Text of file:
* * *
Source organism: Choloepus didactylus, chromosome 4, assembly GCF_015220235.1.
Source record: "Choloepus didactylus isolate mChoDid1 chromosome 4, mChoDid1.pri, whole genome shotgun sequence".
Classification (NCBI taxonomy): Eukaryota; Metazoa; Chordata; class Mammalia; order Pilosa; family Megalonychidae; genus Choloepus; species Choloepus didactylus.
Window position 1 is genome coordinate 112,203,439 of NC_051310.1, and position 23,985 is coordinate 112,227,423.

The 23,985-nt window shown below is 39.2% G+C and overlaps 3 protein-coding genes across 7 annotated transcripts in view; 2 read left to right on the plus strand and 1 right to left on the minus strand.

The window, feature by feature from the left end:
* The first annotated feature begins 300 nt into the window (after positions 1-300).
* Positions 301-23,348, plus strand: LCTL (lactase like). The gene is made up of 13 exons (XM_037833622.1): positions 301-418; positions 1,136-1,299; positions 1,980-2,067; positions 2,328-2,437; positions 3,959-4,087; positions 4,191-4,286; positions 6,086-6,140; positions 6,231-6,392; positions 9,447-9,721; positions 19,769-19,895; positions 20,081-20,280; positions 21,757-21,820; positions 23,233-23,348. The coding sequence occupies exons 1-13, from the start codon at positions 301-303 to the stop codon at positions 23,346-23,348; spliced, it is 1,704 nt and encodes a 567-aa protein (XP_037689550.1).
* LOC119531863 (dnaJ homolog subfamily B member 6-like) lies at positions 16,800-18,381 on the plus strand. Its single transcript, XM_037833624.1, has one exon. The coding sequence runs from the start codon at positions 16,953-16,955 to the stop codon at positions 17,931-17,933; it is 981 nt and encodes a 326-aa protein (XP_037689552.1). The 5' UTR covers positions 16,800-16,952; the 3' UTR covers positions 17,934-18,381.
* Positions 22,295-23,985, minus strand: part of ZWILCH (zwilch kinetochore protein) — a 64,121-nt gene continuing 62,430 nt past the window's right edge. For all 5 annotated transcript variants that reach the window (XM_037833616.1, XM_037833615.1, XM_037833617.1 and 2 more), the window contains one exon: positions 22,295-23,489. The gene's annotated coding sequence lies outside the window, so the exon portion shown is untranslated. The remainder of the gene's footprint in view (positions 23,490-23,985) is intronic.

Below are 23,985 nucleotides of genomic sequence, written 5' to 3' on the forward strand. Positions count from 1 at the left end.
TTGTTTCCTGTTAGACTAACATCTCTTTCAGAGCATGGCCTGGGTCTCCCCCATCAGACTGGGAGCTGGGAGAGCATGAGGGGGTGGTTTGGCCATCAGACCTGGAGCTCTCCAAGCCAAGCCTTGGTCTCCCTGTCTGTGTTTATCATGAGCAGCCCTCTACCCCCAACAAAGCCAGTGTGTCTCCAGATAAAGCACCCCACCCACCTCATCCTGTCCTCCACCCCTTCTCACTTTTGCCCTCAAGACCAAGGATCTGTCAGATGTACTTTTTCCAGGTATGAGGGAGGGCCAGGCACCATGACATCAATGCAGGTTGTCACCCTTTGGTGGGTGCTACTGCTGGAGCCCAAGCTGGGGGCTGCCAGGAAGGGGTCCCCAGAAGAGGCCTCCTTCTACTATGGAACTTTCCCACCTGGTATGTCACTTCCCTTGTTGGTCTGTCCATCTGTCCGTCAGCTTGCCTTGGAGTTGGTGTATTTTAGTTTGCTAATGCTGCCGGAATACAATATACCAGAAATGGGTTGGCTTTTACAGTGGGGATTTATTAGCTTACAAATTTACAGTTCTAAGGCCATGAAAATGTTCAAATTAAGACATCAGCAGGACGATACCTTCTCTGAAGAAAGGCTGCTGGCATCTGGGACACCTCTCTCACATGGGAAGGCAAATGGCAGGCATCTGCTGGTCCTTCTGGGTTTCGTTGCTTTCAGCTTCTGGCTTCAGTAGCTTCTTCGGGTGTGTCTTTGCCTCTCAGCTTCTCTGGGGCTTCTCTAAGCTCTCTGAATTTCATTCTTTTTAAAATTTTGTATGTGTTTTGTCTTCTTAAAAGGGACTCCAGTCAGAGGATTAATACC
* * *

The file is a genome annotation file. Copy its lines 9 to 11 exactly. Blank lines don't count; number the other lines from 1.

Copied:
* LOC119531863 (dnaJ homolog subfamily B member 6-like) lies at positions 16,800-18,381 on the plus strand. Its single transcript, XM_037833624.1, has one exon. The coding sequence runs from the start codon at positions 16,953-16,955 to the stop codon at positions 17,931-17,933; it is 981 nt and encodes a 326-aa protein (XP_037689552.1). The 5' UTR covers positions 16,800-16,952; the 3' UTR covers positions 17,934-18,381.
* Positions 22,295-23,985, minus strand: part of ZWILCH (zwilch kinetochore protein) — a 64,121-nt gene continuing 62,430 nt past the window's right edge. For all 5 annotated transcript variants that reach the window (XM_037833616.1, XM_037833615.1, XM_037833617.1 and 2 more), the window contains one exon: positions 22,295-23,489. The gene's annotated coding sequence lies outside the window, so the exon portion shown is untranslated. The remainder of the gene's footprint in view (positions 23,490-23,985) is intronic.

Below are 23,985 nucleotides of genomic sequence, written 5' to 3' on the forward strand. Positions count from 1 at the left end.